Tales from Within the Clouds: Nakhi Stories of China
1 journaler for this copy...
The association challenge finally prompted me to read it, since I imagine angora as some sort of fluffy wool that made me think of clouds.
I spent some time hunting through my bookshelves to find it, and then when I was about to start reading I remembered that it was only a loan and thus I could not register it. But when I asked my mother today she said it had been a present, after all, and that I could keep it, so yay! :)
This book collects a number of folk tales of the Nakhi (pronounced Na-he), one of China's minority group whose language doesn't contain the word "father" because traditionally, marriages are rare and women alone raise the children. As a result, all of the characters (the sun and the moon, the sheep and the goat, the hen and the eagle) are female, some of them good (honest, hardworking, modest), some of them bad (deceitful, lazy, arrogant).
Now I've read my fair share of fairy tales but I found these particularly delightful. Though the morals are sometimes a bit obvious (see above), the "explanations" for some types of animals typical behaviour are witty and original, and the "punishment" for bad characters' behaviour is funny, creative and entirely self-inflicted. The only story I didn't like was the one about the sheep and the goat because I didn't understand why it would cause the goat to be grumpy and the sheep to be meek. I loved all the others!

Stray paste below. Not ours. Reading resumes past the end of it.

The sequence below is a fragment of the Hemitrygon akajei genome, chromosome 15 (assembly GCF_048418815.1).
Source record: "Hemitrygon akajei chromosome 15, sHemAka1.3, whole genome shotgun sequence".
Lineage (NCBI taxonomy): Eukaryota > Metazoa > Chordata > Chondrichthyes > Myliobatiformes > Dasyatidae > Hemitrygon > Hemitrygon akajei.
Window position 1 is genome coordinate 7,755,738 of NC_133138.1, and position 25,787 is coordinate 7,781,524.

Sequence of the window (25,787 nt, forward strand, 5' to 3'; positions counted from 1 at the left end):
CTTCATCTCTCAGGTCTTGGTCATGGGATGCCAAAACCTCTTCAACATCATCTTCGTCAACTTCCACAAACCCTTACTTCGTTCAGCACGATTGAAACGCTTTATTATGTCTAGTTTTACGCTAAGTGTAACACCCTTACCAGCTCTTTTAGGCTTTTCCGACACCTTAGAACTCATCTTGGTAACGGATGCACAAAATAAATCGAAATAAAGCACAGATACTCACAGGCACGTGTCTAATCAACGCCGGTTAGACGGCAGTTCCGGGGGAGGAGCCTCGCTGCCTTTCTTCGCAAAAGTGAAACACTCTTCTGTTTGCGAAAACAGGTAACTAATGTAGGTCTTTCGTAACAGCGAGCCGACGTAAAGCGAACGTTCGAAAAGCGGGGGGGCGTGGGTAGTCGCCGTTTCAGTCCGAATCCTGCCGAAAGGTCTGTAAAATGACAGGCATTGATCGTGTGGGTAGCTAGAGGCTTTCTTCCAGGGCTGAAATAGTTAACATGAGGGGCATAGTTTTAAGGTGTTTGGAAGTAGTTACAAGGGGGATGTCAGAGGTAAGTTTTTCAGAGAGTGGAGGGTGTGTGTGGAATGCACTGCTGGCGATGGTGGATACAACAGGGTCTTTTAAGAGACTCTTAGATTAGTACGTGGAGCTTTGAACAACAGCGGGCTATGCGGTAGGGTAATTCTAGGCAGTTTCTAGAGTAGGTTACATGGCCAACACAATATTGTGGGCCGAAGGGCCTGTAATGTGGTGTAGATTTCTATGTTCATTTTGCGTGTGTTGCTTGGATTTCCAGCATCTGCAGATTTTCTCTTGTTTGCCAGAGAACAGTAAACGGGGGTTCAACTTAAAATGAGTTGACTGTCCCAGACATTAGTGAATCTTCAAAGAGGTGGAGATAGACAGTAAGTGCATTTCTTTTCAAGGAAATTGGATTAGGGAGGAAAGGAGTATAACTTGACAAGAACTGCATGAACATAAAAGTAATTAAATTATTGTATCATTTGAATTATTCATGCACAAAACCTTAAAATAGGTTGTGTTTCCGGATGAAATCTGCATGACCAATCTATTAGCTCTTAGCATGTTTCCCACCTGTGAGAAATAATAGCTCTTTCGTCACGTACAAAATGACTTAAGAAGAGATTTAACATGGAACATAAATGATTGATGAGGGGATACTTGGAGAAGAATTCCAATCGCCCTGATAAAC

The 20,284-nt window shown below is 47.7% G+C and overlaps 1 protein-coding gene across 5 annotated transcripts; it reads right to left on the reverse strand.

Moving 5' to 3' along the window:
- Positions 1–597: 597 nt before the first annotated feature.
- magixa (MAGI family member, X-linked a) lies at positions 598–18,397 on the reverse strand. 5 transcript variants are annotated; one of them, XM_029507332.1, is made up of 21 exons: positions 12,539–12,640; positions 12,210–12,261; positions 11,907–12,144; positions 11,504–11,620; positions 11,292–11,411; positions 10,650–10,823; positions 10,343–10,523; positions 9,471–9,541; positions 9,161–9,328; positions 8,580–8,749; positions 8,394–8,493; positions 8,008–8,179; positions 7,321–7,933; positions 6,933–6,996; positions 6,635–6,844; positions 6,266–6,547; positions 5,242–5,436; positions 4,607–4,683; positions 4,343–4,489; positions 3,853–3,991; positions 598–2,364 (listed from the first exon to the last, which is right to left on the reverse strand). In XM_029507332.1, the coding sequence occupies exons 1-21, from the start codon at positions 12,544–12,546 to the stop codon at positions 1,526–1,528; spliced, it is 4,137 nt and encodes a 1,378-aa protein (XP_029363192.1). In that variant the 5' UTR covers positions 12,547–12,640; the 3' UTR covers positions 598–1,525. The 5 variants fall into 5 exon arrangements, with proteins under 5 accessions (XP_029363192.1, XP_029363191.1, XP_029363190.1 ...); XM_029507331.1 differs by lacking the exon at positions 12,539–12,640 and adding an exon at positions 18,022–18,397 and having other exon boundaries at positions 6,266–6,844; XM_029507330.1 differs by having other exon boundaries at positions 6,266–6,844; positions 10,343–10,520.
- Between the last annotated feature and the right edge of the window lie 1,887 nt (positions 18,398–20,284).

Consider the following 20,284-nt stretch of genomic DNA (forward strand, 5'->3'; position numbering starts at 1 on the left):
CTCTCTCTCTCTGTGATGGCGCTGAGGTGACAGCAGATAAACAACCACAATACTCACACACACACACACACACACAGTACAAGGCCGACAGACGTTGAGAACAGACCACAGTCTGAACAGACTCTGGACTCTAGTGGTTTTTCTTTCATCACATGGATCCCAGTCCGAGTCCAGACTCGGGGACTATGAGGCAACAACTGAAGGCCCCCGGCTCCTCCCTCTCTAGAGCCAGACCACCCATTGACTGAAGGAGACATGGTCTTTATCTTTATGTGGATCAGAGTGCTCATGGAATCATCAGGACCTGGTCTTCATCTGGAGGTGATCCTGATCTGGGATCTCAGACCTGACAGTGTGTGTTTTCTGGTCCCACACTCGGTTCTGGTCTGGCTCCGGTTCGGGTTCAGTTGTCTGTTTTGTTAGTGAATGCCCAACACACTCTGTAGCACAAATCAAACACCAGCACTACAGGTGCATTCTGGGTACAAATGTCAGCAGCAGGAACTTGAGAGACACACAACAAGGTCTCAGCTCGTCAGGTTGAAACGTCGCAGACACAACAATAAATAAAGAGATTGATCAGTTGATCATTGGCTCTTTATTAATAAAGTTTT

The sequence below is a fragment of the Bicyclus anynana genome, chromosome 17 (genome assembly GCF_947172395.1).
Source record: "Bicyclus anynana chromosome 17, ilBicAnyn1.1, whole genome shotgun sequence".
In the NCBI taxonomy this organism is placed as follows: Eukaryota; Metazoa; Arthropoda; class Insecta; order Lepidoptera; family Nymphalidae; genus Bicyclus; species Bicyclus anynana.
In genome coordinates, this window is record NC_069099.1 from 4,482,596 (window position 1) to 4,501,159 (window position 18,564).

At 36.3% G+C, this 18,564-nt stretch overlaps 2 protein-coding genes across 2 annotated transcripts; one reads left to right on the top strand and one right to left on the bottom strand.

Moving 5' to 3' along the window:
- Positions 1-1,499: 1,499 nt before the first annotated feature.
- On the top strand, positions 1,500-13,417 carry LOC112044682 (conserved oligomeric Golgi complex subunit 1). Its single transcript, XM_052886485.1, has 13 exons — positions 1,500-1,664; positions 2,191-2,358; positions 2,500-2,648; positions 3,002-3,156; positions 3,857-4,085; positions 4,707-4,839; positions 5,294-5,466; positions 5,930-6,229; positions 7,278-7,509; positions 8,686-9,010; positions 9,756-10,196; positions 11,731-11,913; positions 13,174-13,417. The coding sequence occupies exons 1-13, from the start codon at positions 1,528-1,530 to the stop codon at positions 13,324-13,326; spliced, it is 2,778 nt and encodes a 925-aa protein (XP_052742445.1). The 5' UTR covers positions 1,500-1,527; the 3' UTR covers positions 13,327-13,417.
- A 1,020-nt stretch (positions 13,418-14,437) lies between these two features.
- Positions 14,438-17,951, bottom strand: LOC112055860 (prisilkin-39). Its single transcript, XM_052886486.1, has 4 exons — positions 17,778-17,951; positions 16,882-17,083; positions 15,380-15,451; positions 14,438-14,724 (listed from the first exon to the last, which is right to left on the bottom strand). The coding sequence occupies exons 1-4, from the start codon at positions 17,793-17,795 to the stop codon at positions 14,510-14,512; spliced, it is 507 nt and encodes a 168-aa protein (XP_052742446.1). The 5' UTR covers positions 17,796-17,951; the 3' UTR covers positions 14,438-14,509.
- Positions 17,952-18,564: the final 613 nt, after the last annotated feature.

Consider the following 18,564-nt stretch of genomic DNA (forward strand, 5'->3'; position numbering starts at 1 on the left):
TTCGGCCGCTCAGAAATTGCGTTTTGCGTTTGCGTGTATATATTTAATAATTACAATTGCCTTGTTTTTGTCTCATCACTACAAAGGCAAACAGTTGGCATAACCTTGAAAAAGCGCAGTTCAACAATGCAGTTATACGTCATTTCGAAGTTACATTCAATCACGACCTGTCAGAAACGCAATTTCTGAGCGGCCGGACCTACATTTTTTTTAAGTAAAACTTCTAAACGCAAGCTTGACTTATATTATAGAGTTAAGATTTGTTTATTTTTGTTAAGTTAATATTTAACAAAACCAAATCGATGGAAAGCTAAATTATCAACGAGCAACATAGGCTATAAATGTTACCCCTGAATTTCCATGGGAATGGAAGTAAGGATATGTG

And of course the pictures are simply and without a question utterly, and I'm sorry there are no better words for it, beautiful, delightful, wonderful. Mr. Li Ji is truly an artist to watch!
You've found a wandering book! Please leave a short (or not so short ;) ) journal entry, so I know that the book's well and safe in your hands. For example, you could write where you found it, how you like it, or what you are planning to do with it.
Thanks a lot!
PS: While I enjoy writing these texts in English, there's no obligation for you to do the same. If you like, you could make an entry in German, or whatever your mothertongue may be.